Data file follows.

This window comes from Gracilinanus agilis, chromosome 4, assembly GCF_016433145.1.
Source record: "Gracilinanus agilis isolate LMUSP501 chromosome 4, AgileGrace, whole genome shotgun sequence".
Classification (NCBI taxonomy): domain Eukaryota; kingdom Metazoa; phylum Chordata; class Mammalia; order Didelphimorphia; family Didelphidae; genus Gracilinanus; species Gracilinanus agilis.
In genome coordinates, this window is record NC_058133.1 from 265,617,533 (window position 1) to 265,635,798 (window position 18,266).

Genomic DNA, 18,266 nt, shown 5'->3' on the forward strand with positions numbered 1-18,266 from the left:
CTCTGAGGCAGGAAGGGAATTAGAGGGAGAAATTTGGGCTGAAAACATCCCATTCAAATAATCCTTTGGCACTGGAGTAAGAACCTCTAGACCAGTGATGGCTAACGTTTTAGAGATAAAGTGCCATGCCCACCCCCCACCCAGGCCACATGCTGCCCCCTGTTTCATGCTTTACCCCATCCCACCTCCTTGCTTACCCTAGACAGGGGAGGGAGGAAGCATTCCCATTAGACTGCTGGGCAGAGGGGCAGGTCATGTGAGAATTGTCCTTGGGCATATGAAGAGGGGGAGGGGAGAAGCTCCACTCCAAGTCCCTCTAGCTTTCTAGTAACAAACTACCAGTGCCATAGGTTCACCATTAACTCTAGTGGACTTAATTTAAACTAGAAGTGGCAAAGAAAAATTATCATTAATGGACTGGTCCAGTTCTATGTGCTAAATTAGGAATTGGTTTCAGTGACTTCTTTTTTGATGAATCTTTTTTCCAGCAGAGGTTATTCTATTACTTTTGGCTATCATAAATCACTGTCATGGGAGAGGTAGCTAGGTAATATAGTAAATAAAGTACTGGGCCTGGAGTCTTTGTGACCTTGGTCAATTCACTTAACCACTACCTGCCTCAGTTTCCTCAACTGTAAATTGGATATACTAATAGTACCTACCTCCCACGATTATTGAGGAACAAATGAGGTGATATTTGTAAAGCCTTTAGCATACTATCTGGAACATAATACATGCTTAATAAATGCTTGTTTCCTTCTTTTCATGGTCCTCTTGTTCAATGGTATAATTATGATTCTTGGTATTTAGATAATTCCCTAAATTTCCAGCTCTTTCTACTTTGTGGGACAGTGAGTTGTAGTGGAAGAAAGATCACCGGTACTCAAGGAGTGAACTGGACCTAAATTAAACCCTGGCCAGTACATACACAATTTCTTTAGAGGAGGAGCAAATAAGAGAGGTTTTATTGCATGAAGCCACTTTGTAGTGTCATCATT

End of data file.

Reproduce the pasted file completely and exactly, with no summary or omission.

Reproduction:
This window comes from Gracilinanus agilis, chromosome 4, assembly GCF_016433145.1.
Source record: "Gracilinanus agilis isolate LMUSP501 chromosome 4, AgileGrace, whole genome shotgun sequence".
Classification (NCBI taxonomy): domain Eukaryota; kingdom Metazoa; phylum Chordata; class Mammalia; order Didelphimorphia; family Didelphidae; genus Gracilinanus; species Gracilinanus agilis.
In genome coordinates, this window is record NC_058133.1 from 265,617,533 (window position 1) to 265,635,798 (window position 18,266).

Genomic DNA, 18,266 nt, shown 5'->3' on the forward strand with positions numbered 1-18,266 from the left:
CTCTGAGGCAGGAAGGGAATTAGAGGGAGAAATTTGGGCTGAAAACATCCCATTCAAATAATCCTTTGGCACTGGAGTAAGAACCTCTAGACCAGTGATGGCTAACGTTTTAGAGATAAAGTGCCATGCCCACCCCCCACCCAGGCCACATGCTGCCCCCTGTTTCATGCTTTACCCCATCCCACCTCCTTGCTTACCCTAGACAGGGGAGGGAGGAAGCATTCCCATTAGACTGCTGGGCAGAGGGGCAGGTCATGTGAGAATTGTCCTTGGGCATATGAAGAGGGGGAGGGGAGAAGCTCCACTCCAAGTCCCTCTAGCTTTCTAGTAACAAACTACCAGTGCCATAGGTTCACCATTAACTCTAGTGGACTTAATTTAAACTAGAAGTGGCAAAGAAAAATTATCATTAATGGACTGGTCCAGTTCTATGTGCTAAATTAGGAATTGGTTTCAGTGACTTCTTTTTTGATGAATCTTTTTTCCAGCAGAGGTTATTCTATTACTTTTGGCTATCATAAATCACTGTCATGGGAGAGGTAGCTAGGTAATATAGTAAATAAAGTACTGGGCCTGGAGTCTTTGTGACCTTGGTCAATTCACTTAACCACTACCTGCCTCAGTTTCCTCAACTGTAAATTGGATATACTAATAGTACCTACCTCCCACGATTATTGAGGAACAAATGAGGTGATATTTGTAAAGCCTTTAGCATACTATCTGGAACATAATACATGCTTAATAAATGCTTGTTTCCTTCTTTTCATGGTCCTCTTGTTCAATGGTATAATTATGATTCTTGGTATTTAGATAATTCCCTAAATTTCCAGCTCTTTCTACTTTGTGGGACAGTGAGTTGTAGTGGAAGAAAGATCACCGGTACTCAAGGAGTGAACTGGACCTAAATTAAACCCTGGCCAGTACATACACAATTTCTTTAGAGGAGGAGCAAATAAGAGAGGTTTTATTGCATGAAGCCACTTTGTAGTGTCATCATT